How to improve your running posture

The key to great running is great posture. A good running posture means more efficiency, easier running.

The more we practise good posture when not running, the easier it becomes to maintain it when we are!

But how do we know exactly what having great posture feels like?

In this video I’ll show you how to become aware of your posture as it is, and some subtle shifts that we can make to potentially improve it.

We’ll cover a simple exercise that can be a big help in postural awareness and correction – so don’t delay, watch today!

After you’ve watched, I want to know – is your posture pretty good, or pretty awful?! Most of us have to keep working on it, so no shame here! When doing the exercises, can you feel how connecting to your core allows you to reposition the pelvis and spine?

All my best,
Helen

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Video Transcript

The more we practise good posture when not running, the easier it becomes to maintain it when we are. So what should correct posture look and feel like? Let’s find out.

Hi, I’m HC, this is the RBY show, helping you to run injury-free and move with more ease and joy.

The key to running well and staying injury-free is great posture. We need our head over our ribcage, ribs over over the pelvis, and pelvis over the ankles. If the ribs end up being too far forward, or too far back, we lose core and glute connection that’s crucial to good running alignment.

First of all, to test your posture, stand tall but as you normally would.

Notice where your weight is in your feet.

It should feel evenly distributed between the heel and toes and rest straight down in the midfoot.

If you feel more weight in the heels, bring one hand to the belly and one to the chest and knit the front ribs back in. Gently synch in through the lower abs, getting longer through the spine, whilst maintaining the natural lumbar curve, and soften the backs of the knees.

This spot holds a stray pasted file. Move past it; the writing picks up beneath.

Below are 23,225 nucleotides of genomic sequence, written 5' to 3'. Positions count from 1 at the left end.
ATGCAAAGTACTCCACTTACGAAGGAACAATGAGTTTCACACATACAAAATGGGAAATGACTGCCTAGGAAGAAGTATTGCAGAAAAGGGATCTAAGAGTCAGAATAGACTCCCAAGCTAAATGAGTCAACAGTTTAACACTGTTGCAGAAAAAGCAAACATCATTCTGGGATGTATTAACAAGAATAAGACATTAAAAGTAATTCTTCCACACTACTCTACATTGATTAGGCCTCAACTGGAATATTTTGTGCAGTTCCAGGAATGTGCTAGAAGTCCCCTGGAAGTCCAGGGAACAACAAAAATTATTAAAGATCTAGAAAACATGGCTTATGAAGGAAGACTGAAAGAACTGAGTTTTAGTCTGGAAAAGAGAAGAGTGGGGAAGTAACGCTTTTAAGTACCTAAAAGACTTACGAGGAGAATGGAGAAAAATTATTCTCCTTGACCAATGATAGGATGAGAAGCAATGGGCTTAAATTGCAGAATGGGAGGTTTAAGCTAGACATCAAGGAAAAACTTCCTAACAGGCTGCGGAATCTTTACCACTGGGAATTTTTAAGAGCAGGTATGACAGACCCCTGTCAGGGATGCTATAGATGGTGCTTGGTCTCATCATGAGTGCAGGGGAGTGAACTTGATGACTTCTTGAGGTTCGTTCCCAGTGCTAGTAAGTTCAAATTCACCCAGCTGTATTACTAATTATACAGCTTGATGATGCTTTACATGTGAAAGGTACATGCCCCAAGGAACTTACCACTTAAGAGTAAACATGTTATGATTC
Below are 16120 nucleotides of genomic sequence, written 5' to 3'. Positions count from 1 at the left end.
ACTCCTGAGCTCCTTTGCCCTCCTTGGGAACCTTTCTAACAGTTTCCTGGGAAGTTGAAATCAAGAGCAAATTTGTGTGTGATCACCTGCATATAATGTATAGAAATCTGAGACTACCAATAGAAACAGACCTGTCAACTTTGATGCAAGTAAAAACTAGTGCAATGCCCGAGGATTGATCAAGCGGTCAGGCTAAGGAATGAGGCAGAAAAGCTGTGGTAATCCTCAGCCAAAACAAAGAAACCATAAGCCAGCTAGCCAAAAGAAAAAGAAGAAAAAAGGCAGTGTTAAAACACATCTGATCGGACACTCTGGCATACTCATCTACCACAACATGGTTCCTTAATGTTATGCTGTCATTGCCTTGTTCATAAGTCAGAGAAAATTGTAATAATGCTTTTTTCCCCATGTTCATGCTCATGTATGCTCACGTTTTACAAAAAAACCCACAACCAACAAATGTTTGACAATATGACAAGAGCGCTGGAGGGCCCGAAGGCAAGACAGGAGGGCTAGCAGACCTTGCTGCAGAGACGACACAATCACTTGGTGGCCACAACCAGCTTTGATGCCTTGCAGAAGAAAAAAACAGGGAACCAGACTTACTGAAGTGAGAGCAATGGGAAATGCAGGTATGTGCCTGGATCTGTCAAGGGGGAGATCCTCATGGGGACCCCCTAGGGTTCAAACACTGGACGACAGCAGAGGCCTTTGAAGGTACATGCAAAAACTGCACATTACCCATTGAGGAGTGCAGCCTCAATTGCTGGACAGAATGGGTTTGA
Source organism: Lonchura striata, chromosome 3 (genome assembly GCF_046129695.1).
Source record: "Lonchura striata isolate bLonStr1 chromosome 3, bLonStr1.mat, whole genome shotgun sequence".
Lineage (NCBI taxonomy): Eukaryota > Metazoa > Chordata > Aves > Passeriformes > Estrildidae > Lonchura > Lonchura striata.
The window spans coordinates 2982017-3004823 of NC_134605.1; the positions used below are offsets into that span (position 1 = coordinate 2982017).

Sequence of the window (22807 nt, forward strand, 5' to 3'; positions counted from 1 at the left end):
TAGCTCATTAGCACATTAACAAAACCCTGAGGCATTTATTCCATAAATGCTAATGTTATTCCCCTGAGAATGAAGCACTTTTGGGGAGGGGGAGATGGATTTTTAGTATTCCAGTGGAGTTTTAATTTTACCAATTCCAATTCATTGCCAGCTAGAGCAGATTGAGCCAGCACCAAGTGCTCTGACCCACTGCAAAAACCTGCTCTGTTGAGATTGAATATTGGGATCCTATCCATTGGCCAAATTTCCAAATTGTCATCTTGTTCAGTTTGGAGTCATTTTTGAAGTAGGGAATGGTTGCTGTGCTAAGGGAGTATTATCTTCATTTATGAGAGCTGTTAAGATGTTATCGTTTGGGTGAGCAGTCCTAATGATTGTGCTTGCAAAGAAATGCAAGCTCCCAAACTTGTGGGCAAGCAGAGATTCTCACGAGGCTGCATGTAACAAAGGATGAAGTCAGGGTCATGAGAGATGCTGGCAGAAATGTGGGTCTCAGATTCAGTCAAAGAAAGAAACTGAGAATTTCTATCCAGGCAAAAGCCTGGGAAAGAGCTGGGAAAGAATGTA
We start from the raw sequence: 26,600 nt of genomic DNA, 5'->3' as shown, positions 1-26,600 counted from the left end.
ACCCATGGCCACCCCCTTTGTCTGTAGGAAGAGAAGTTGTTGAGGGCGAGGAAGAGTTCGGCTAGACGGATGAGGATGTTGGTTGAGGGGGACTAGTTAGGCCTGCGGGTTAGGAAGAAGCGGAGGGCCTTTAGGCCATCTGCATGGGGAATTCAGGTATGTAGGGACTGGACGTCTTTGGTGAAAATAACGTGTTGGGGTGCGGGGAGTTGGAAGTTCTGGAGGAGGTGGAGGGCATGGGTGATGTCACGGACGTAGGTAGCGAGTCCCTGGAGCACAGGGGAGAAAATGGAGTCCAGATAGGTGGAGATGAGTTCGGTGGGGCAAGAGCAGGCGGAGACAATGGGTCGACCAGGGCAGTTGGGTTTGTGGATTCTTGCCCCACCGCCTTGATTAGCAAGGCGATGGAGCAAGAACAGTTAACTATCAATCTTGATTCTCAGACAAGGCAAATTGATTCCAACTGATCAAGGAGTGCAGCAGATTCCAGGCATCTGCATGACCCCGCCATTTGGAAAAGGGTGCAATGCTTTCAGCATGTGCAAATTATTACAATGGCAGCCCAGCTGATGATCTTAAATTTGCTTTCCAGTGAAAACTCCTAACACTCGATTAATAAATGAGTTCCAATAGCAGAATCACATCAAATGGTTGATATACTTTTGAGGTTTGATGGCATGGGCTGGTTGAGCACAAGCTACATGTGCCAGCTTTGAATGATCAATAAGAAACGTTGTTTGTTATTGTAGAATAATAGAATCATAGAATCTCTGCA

Once you feel stable in your centre and have that sense of weight through the midfoot – then find the same good posture on one leg!!

If this is hard, there are many ways yoga is going to help.

Once you’ve noticed your standing posture, a great way to bring more awareness to the position of your pelvis, and therefore your spine and posture, is to tip the pelvis forwards and backwards. Try this:
Lie on your back with your knees bent
– Tip the pelvis back and the lower spine lengthens, pressing into the ground
– Tip the pelvis forwards the lumbar curve increases and the front ribs flare up

Our standing posture wants to be somewhere in the middle: front ribs knitting back and spine lengthening, whilst allowing the natural lumbar curve.
– Continue this movement by peeling the pelvis and vertebrae up and replacing them with control back down.
This brings control and awareness to the strength of the deeper abdominals in adjusting the position of the pelvis, which affects our overall posture.

Try this standing, finding that mid point of the pelvis to lengthen up through your spine as you go about the rest of your day.

So the first step is learning more about what our posture is like, then it’s learning how to adjust and improve it.

And a regular yoga practice makes us more aware of how we hold ourselves, and gives us the strength and mobility to change those patterns for the better.

So give those exercises a go, and let me know how you get on! Join our RBY Community group on facebook, if you haven’t already, and leave me your thoughts, comments and questions on the blog at runbetterwithyoga.com. You’ll find all the links in the show notes. And If you want some quick personal feedback, find us on social and tag me at @runbetterwithyoga.

Starting very soon, we have an exciting free challenge for runners of any level to get involved in, to make sure you don’t miss out, make sure you’re on the mailing list at runbetterwithyoga.com

Here’s to running with more ease and joy – see you next time.

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Helen Clare

Helen Clare, founder of Helen Clare Yoga and Run Better with Yoga, is a trail runner, senior yoga teacher and yoga for athletes coach, living in Cornwall, UK.

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